Mass production and mass consumption are rapidly turning precious raw materials into waste. The limits of this linear system have clearly been exceeded. The need for a system in which resources can circulate is increasing.
Recycling seems to be the dominant strategy to transform waste into new materials and products. However, a lot of quality and energy is lost in that process.
At the same time, new initiatives are emerging that transform industrial waste streams into new products. These Post-Industrial Crafts favour reuse, repair and customization over recycling. Taking industrial offcuts and post-consumer products as a starting point often results in a unique and rough aesthetic that references the previous life of the materials and products.
The exhibition provides an overview of experiments, products and projects that are the result of Post-Industrial Crafts. These initiatives are small-scale but illustrate a more sustainable relationship with the products we use.
All works were created by students, teachers, alumni and researchers associated with the Product Design program of the Luca School Of Arts in Genk. The concept of Post-Industrial Crafts will be further researched and developed in this context.
Scenografie door / Scenography by: Han Decorte
Grafisch ontwerp / Graphic design: Ibert Pauwels
Plastic bottles that are the result of industrial production processes are transformed by Nathan Vrebos into unpredictable shapes that give new dimensions to the form, colour and texture of the plastic. The technique he developed for this was inspired by the craft of glass blowing. Through his experiments, he wants to literally breathe new life into the appreciation for seemingly cheap products and materials.
Intrinsically, a plastic garden chair offers many qualities. It is a chair that can withstand weather and wind, can be produced cost-efficiently, is stackable and moreover is 100% recyclable. Yet these qualities do not translate into appreciation for the object. Plastic garden chairs are left behind, dumped or broken down without a second thought. Jietse Vanlandschoot challenges us to revalue these iconic products by repairing broken legs and armrests.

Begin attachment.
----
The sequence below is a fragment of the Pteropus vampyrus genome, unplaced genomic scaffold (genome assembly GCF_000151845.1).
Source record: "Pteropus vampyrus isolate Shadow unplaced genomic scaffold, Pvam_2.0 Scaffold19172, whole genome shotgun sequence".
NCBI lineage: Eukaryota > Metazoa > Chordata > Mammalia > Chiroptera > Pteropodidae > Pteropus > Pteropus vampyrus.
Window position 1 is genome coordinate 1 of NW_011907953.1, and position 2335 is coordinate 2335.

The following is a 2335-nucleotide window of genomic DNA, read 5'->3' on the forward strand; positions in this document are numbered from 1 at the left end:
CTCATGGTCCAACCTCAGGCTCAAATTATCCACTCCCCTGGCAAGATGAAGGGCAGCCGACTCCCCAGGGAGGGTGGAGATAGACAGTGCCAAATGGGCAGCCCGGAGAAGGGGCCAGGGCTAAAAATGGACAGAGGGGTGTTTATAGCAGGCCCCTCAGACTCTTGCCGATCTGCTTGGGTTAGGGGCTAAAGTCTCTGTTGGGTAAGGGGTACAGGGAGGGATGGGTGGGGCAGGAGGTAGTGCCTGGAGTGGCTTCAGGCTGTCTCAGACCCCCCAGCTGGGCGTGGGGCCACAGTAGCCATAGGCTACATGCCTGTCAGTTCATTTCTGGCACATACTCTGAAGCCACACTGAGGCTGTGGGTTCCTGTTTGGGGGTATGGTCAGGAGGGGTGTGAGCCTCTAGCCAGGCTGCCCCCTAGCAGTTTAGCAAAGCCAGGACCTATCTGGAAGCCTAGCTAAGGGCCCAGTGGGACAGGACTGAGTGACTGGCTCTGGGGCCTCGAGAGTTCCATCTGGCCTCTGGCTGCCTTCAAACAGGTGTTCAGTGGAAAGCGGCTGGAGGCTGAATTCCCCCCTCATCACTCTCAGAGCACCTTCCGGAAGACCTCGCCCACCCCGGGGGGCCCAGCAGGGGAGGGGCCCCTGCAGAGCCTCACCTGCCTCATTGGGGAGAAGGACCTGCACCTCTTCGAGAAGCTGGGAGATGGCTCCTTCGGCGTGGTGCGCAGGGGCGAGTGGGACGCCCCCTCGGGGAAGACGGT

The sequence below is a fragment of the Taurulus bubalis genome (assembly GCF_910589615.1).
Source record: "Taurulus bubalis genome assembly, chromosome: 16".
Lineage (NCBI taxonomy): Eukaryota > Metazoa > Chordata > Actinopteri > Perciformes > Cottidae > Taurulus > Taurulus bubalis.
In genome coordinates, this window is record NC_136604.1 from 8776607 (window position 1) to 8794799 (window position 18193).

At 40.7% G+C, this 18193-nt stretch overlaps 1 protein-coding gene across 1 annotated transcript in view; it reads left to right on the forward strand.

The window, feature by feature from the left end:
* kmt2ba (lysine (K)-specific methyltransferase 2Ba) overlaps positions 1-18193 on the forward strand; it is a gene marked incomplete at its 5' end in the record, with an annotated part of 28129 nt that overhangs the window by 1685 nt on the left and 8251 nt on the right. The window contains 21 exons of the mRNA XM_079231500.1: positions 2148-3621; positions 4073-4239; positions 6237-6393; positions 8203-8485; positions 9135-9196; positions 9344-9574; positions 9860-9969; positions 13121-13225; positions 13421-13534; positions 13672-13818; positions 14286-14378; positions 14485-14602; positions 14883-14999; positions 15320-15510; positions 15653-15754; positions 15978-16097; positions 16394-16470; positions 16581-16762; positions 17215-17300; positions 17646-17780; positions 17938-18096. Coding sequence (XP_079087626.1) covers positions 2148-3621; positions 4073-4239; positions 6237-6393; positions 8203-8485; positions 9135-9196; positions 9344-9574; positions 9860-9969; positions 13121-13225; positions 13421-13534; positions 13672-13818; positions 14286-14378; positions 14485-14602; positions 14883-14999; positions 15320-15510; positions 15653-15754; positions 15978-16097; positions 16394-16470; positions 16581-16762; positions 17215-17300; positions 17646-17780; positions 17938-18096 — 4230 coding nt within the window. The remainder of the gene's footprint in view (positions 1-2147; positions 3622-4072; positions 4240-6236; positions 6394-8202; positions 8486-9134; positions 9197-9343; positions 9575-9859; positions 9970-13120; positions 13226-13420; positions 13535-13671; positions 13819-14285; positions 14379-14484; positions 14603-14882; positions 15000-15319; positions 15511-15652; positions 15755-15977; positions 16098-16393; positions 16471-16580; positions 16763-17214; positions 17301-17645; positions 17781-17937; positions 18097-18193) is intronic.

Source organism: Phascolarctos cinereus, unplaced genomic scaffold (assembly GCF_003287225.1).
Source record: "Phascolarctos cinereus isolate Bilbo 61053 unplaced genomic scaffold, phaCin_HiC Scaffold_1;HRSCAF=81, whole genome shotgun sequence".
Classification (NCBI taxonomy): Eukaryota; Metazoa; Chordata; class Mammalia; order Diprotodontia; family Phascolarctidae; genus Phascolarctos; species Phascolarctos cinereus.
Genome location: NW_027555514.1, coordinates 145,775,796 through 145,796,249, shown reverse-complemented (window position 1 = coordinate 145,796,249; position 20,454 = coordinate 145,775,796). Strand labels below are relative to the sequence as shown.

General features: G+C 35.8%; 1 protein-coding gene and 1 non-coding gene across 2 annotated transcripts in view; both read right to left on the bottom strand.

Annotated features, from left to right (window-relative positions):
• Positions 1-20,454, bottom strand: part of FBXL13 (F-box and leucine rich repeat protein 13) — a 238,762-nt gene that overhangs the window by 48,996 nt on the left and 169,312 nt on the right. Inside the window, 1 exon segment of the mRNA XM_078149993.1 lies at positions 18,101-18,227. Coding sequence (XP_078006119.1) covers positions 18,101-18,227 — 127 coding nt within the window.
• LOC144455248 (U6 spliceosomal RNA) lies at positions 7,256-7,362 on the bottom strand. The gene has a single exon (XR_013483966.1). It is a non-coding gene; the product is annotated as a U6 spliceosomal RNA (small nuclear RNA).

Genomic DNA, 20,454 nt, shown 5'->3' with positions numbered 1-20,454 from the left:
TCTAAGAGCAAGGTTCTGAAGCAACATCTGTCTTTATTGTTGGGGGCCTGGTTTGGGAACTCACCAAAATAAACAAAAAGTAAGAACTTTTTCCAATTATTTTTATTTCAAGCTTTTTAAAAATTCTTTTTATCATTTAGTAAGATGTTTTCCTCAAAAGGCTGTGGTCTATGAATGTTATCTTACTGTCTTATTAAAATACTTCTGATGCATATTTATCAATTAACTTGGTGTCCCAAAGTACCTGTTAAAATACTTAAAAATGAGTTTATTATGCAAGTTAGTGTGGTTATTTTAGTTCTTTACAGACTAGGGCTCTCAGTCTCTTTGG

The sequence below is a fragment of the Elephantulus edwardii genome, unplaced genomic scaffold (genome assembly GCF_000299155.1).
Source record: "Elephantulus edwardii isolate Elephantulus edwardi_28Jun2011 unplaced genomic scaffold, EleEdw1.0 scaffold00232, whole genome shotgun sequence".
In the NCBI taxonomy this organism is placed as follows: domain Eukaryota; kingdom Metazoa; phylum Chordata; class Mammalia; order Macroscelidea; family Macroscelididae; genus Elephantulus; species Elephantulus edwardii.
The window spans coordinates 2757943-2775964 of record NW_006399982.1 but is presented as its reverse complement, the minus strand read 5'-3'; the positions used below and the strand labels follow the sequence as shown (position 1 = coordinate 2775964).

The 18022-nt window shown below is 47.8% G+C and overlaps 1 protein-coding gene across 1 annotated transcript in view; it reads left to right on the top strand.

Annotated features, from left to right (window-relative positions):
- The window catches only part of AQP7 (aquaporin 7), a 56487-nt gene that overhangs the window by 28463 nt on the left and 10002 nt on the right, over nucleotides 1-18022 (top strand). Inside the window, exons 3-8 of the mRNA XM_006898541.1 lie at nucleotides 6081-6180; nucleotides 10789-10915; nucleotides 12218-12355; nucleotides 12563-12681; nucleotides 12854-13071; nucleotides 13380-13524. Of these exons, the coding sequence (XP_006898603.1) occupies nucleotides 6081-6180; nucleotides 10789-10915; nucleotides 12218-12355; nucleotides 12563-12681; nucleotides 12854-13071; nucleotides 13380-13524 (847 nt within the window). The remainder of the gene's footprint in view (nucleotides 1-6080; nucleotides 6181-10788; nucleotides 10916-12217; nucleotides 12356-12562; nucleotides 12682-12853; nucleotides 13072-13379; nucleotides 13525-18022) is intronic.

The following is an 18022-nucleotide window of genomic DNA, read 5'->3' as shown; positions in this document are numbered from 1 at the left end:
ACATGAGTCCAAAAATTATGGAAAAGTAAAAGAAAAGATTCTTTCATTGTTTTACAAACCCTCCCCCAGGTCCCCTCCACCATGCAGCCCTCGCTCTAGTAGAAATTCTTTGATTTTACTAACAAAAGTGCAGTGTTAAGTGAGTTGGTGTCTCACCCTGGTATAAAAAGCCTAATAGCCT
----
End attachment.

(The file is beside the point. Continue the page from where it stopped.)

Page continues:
The fashion industry is rapidly producing a lot of waste. Repairing and upcycling clothing can be a sustainable answer to this. To stimulate this, Lies Fauconnier developed an overall experience inspired by traditional tufting techniques and contemporary tattoo shops. A place where repair and personalization come together.
“Made from recycled materials” is a statement often used to promote different products. Recycling is a complex and rough process. To illustrate this, Cas Reynders built an seemingly simple product entirely from recycled materials.
Reparation of electronic devices mainly takes place in the margins. It is perceived as a dubious activity but its potential is vastly underestimated. It is a modern form of craft that can extend the life of electronic devices and reduce the e-waste fraction. Design researcher Teis De Greve illustrates this in his teardown videos that focus on the precise actions and techniques required to repair an electronic product.
The appearance of products is often the result of the choice of materials and production processes. In order to make a contrast with the plastic helmet that is made with an injection moulding process, Kato Herbots developed a helmet made of mycelium and finished with leather remnants.
Playing is a basic right and that is the starting point of Nomad Lab. Emma Ribbens' design research into how the resilience of children in refugee camps can be strengthened through play. To make this possible, she develops structures for play with materials that are available on site.
Shoes and in particular sneakers are rarely repaired. Custom Territory wants to change that by bringing shoemakers, designers and wearers together in local 'territories' where the circle between designing, making and wearing of shoes can be closed.
Collectief met/ Collective with: Berre Brans, Cedric Van Hool, Miguel Warmenbol, Ronald Clays, Mathias De Winter, Esther Hoedemakers, Ben Hagenaars
The New Weef collective enters into a dialogue with craftsmen to apply traditional weaving techniques such as basket weaving on to industrial residual flows. It produces an idiosyncratic contrast that gives a contemporary interpretation to material and technique.
Collectief met/ Collective with: Fine Demarest, Kaat Fabri, Juul Prinsen, Fenia Proost
Dit project werd gerealiseerd met breakout.steun van LUCA School of Arts. LUCA steunt studenten, onderzoekers, docenten en medewerkers die LUCA School of Arts via allerlei initiatieven zichtbaar willen maken in de buitenwereld en bundelt daarvoor middelen. Een centraal budget verleent op laagdrempelige wijze ondersteuning aan welomschreven initiatieven.